Out of This World

Reminiscent of George Bernard Shaw’s MAJOR BARBARA, though lacking the play’s satirical wit and humor, OUT OF THIS WORLD is the story of Harry Beech’s falling out with his father Robert, the hereditary owner of Beech Munitions; Harry refuses to assume control of the company upon his father’s retirement because he has a moral aversion to war and its instruments. This is also the story of Sophie (nee Beech) Carmichael’s estrangement from Harry, her father, who she seldom saw when she was growing up and living with Grandpa Beech, as Harry seemed always away on field assignments in war zones as a photojournalist. Sophie’s mother--Harry’s wife--was killed in a plane crash in Greece when Sophie was five years old; Harry’s mother died giving birth to him.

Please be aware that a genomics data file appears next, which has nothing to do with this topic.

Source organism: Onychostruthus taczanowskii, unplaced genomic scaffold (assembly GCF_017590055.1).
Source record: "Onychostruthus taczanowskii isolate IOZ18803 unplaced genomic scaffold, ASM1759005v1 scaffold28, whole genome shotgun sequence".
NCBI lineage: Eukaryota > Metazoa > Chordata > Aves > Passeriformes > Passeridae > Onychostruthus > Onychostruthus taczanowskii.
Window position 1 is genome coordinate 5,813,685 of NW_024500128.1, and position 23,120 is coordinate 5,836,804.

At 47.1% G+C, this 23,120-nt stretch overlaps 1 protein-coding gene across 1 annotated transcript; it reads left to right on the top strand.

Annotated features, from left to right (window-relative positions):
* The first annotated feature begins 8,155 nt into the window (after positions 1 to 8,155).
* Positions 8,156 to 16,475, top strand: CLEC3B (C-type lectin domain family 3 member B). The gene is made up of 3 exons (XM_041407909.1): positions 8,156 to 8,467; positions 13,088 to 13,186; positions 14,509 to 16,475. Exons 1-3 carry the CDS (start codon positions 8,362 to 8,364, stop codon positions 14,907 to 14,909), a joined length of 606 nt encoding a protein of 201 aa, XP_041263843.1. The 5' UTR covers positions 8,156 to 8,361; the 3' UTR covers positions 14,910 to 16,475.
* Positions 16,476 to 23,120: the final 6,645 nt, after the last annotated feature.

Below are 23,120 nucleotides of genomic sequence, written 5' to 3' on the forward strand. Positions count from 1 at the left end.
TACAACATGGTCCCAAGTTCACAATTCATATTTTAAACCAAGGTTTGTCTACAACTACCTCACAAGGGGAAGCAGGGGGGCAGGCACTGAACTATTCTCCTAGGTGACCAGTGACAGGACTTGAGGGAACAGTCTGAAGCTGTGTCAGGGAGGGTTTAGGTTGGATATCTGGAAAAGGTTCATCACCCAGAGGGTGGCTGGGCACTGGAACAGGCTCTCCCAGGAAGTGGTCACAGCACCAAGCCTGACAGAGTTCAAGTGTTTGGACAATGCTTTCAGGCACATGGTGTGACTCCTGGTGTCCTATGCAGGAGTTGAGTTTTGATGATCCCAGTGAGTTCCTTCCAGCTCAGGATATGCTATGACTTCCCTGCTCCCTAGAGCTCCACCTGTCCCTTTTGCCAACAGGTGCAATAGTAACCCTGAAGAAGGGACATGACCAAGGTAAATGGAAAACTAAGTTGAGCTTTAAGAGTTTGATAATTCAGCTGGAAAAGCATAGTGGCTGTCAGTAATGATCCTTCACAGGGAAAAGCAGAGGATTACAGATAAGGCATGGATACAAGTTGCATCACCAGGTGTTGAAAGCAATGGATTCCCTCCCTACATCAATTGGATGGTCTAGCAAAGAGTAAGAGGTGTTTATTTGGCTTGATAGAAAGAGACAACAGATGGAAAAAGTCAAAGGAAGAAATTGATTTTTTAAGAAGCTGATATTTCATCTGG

Not only do the father and daughter have the losses of their mothers in common, but both also spend much time tracing and retracing the gulfs between themselves and their fathers. Yet while a reconciliation between Harry and Sophie seems likely at the novel’s end, one between Harry and his father can only occur within the son; ten years before the narrative’s present, Robert Beech is killed in a bombing by terrorists.

Thirty-three chapters here are told in Harry’s voice or Sophie’s, one is told from the viewpoint of Sophie’s simple husband, Joe, and one from the viewpoint of Harry’s long-dead wife, Anna. Neither Joe’s nor Anna’s chapters belong in the novel, and neither lends any depth or illumination to the two central characters in their stories. In fact, Anna’s is a posthumous performance by a woman who, like her daughter Sophie, has nothing engaging or memorable to say.